Attendees will learn:

    • Quick & easy ways to “gender neutralize” your designs (colors, typography, imagery)
    • How to convince your team to move towards a more gender neutral solution
    • How large companies are using a gender neutral approach (Amazon, Instagram, etc)
    • Companies that don’t do gender neutral very well (what to avoid)

  • You’ve heard people don’t read online. And while that’s true, it’s an incomplete thought. Unless you run an online publication of some kind, your users aren’t reading your site or app like they would an essay or book. Instead, they’re trying to use those words to do something. As quickly and easily as possible.

    Why, then, do our sites and apps continually contain walls of text that stretch from here to the moon? Why do we force users to toil through mounds of unnecessary, gratuitous, irrelevant words online?

    Because we still think about words as something you read. Online, words are something you do.

    We need to revolutionize the way we think about web content. We need the right words in the right place doing the right job. It’s not easy to do, but we’ll walk through getting started together.

    Attendees will learn:

    • Understand where UX professionals are still falling short of creating usable, effective digital content.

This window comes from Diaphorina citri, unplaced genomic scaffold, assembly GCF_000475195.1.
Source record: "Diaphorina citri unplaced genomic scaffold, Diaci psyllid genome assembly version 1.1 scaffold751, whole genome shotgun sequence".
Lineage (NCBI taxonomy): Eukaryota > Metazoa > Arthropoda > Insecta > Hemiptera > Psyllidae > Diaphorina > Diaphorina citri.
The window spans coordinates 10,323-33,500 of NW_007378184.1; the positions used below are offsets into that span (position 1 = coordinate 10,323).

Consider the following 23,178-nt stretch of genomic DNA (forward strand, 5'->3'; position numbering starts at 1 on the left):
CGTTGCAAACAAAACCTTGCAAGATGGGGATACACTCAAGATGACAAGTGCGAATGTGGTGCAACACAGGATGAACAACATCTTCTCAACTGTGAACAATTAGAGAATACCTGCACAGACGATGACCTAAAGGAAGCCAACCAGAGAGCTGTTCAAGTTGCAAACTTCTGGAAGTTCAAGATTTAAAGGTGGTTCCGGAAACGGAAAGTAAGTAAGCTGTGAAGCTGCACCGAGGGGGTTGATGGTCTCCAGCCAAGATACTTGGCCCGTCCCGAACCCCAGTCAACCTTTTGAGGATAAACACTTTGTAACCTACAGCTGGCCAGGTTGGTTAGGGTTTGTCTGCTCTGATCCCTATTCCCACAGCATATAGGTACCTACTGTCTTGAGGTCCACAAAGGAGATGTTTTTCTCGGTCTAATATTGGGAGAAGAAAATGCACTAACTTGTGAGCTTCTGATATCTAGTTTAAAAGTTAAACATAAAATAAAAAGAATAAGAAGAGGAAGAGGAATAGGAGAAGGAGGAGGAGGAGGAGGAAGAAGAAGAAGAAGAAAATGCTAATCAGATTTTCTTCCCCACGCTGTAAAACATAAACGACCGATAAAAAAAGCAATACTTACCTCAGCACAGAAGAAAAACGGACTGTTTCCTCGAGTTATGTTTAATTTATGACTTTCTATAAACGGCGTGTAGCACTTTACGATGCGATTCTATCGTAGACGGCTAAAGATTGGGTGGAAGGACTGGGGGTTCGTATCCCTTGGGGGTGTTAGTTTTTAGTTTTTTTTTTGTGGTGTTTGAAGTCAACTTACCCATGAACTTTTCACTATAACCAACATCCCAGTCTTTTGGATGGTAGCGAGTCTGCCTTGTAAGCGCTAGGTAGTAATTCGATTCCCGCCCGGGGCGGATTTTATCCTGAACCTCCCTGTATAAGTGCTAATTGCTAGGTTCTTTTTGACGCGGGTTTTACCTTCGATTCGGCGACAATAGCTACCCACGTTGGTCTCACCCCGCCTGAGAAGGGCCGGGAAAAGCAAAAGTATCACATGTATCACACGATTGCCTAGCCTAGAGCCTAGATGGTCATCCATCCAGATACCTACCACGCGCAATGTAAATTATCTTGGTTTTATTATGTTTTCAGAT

• Identify content UX problems in their own digital products.
    • Use techniques from the presentation to fix their content problems and improve their site or app's overall experience.
    • Think about usable online content in a new strategic way for all projects going forward.

  • As the UX industry has matured it has become engrained corporate strategy and organization culture. The days of usability (and by extension UX) being seen as a barrier to launch, are coming to an end, and our discipline is more frequently being seen as an enabler for companies. The research and design insights UX practitioners bring to products and services drives conversion, sales, and is a competitive tool for firms. While UX entered the public consciousness as a ‘way to make websites better’ in the early 2000s, we now see opportunities in AI, autonomous cars, IoT, service design, product design, healthcare, technology and others.

    So things are great right? Or are they?

    Recently proposed legislation in the US Congress suggest that our profession has progressed to the point that it may require regulation (DETOUR Act, concern over 'dark patterns', research methods). And there is the perennial debate over licensure and certification for design professions, which has again arisen in social media. Should we embrace these changes or oppose them? What does the UX profession – and the world – look like when subject to licensing and regulation? Should we embrace this future -- or resist it?